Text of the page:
10 years from now, I think we'll come to the conclusion concussions were a bit of a red herring; the everyday impacts that don't cause concussions are the real story where CTE is concerned, and that's a big issue when we're talking about little kids banging heads for even a few seasons. 

 

Vasav

November 13th, 2013 at 10:31 PM ^

Most if the studies say hockey and soccer are also bad for your noggin - approaching the levels in football.

I don't think there's anything wrong with parents being concerned over football, but they probably ought to be just as concerned for two other very popular team sports.

theyellowdart

November 14th, 2013 at 1:30 AM ^

 

 I've certainly heard reports about CTE being found in former Hockey Players, but I must admit I haven't heard anything about Soccer Players.  Granted, this isn't necessarily a topic i'm extremely well versed on.

 

 Do you have a link to an article about soccer being bad for the brain?

SC Wolverine

November 13th, 2013 at 10:35 PM ^

There are few activities to build character in young men to compare with high school football.  Both of my sons have greatly benefited from our great football program (great not in wins but in character and competition).  Yes, there is some risk.  But life has risk.  At the high school level the collisions are an exponential level lower than at the D1 level.  Our season just ended and there was one concussion that I am aware of on the team.  This is in part because the helmets are so much better than they used to be, and also because the Newtonian physics of high school football just are not what they are at the college level.

TheJuiceman

November 13th, 2013 at 10:58 PM ^

Right. I have two sons, one very large and 10, the other small and 8. The 10 yo is a complete animal on the football field, and pretty much in general physically. The little guy is a switch hitting 2nd baseman. We worry about concussions, but frankly some kids are pit bulls. Others are not. What're you gonna do?

 

maizenbluenc

November 14th, 2013 at 10:17 AM ^

My son has played since second grade. In that time I have seen 1 concussion in youth football and one knee injury. (Meanwhile I met a kid who had two concussions from youth baseball in one season, and was not allowed to play.) They just don't hit that hard.

Middle school is a step up: my son tore his ACL in practice and there were a few broken bones. (FWIW when he went through rehab, there was a girl who had torn her ACL playing soccer.)

High school seems to be where the injuries really kick in. Still - saw two concussions in one season (one was a textbook heads up tackle where the tacklers helmet - who was broken down - came up under the chin of the running back - who was running upright).

That said and as I said above: if you have a bigger kid who is gawky because their frame has out grown their fine muscular control, then football is the only sport I have seen where they are a valued part of the team. Every other sport prizes fine motor skills between eye and hand or foot. My son would not think of himself as an athlete if not for football.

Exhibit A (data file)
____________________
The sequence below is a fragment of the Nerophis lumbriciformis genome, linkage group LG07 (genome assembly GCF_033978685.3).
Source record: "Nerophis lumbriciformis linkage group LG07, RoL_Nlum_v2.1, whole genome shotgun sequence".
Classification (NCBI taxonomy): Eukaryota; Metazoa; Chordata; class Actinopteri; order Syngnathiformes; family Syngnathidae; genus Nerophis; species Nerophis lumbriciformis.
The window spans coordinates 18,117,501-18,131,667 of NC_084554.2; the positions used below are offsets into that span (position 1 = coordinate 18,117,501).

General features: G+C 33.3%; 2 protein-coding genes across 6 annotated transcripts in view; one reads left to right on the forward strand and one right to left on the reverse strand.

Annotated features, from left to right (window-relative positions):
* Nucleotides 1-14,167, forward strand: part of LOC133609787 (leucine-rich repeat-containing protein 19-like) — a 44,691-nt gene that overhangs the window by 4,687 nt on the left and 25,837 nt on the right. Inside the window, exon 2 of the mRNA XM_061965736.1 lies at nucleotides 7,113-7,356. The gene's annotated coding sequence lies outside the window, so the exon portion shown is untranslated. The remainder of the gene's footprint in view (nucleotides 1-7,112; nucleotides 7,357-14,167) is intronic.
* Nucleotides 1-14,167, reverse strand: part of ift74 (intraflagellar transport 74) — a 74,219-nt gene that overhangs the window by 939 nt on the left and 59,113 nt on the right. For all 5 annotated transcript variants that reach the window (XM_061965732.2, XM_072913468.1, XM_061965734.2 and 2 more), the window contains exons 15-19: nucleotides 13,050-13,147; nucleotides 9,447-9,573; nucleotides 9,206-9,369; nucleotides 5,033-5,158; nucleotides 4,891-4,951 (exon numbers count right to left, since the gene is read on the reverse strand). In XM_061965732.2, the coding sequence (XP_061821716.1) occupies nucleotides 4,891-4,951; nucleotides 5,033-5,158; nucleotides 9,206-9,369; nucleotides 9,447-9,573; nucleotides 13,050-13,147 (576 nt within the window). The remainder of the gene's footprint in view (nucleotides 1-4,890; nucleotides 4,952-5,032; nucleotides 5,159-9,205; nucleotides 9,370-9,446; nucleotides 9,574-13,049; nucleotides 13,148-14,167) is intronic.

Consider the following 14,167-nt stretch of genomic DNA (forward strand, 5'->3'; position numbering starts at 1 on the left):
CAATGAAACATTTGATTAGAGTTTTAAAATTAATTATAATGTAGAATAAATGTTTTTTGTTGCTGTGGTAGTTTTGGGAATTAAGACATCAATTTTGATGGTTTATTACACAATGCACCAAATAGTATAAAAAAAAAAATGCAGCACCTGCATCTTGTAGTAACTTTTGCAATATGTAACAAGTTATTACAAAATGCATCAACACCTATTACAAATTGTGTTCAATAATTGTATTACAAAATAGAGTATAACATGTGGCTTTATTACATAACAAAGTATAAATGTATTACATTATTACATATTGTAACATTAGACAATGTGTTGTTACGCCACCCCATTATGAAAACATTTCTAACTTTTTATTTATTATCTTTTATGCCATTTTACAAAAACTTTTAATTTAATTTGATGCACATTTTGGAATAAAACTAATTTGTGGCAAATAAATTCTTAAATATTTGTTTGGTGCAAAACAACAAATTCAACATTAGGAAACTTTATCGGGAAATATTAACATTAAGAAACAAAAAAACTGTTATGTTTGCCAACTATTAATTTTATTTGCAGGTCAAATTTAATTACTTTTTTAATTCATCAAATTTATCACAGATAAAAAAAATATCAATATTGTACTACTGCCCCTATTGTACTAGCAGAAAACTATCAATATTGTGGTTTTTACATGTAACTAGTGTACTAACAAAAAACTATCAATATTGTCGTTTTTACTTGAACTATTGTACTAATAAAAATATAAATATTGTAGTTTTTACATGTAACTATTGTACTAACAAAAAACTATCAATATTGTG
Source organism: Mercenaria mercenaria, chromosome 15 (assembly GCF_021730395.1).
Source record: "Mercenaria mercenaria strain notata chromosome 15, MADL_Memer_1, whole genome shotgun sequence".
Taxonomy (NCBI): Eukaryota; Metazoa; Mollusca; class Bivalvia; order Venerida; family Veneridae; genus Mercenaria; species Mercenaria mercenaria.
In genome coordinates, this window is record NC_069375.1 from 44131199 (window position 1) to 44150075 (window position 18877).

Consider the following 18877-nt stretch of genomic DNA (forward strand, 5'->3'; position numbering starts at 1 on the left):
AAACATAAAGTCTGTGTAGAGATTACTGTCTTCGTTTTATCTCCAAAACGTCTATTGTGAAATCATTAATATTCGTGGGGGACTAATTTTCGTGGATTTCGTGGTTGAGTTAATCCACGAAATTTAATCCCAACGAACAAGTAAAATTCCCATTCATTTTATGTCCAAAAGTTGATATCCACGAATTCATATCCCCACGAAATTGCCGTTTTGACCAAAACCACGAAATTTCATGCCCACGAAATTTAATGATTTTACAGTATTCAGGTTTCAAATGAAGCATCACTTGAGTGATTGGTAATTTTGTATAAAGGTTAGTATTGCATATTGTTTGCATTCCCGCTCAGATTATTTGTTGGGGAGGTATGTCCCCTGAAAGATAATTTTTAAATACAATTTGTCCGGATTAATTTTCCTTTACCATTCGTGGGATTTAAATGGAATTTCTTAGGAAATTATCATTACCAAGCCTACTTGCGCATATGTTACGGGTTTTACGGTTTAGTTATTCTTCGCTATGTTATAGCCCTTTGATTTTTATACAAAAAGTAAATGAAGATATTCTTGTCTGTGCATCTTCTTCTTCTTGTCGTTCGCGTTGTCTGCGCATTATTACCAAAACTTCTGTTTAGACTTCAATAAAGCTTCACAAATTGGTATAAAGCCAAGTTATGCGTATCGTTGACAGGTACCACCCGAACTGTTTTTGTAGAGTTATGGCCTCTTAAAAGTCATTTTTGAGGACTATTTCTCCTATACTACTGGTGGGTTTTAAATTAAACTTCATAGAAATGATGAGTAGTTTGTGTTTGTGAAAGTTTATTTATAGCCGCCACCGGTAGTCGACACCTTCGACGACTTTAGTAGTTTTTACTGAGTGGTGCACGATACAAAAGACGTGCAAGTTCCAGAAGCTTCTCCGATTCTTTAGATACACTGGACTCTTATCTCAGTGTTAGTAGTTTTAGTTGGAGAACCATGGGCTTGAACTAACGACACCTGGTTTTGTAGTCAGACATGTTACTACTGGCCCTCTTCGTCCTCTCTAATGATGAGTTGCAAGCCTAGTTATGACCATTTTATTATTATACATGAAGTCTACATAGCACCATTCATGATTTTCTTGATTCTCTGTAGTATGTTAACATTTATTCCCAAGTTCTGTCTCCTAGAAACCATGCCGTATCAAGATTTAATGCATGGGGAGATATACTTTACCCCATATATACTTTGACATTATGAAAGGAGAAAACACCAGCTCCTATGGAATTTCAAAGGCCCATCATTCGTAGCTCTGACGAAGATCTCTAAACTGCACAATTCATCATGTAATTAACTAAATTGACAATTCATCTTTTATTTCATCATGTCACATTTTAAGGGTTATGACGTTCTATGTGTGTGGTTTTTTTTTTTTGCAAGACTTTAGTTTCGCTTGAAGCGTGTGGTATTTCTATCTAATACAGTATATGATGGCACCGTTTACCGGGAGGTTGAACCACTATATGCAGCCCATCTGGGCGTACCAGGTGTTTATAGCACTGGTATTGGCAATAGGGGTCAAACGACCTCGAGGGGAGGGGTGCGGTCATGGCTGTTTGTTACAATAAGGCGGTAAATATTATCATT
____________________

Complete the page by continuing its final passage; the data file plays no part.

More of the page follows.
pescadero

November 14th, 2013 at 10:40 AM ^

I think that is a bit of a hysterical exageration of the risks.

 

...but, then - I let my 11 year old play football. I let my 11 year old ride his bike around the neighborhood unsupervised. I started letting him go to the park, alone, at 8 years old. I sometimes let my 11 year old ride in the front seat of the car. My kids occasionally go out in the sun without sunscreen, and even get sun burns. Etc, etc.

 

In other words, I let my kid behave largely like kids did when I was a child in the 1980's.

 

Is there some increased risk from doing so? Sure - but the benefits outweigh the costs.

 

MGoBender

November 13th, 2013 at 9:56 PM ^

Let me echo the "1-sport athlete" trend.

I coach two sports at the high school level and we literally have one program fighting the other for athletes - in different seasons!  We lose basketball and lacrosse players to club soccer.  We lose soccer and basketball players to club baseball.  We lose soccer players to club lacrosse.

It's stupid.  Club coaches are ruining interscholastic athletics by telling kids "the only way you'll get to the next club level is if you're playing all year" (and paying thousands in club fees).  Any parents are not stepping in - they believe their special little angel will be a D1 scholarship athlete so they buy into it instead of encouraging their kids to play many sports and have fun with their friends in high school.

I hate it.  It's the #1 thing I despise in youth/teenage sports.

At a D3/D4 school, I can count the number of 3-sport athletes on 1 hand.  It's sad.

MGoBender

November 13th, 2013 at 10:31 PM ^

Most club soccer runs during the spring, but clubs will organize winter teams as well that play in tournaments on weekends and indoor during the week.  So we lose basketball players who decide to specialize in soccer.  (And of course, lacrosse and baseball lose players to club soccer).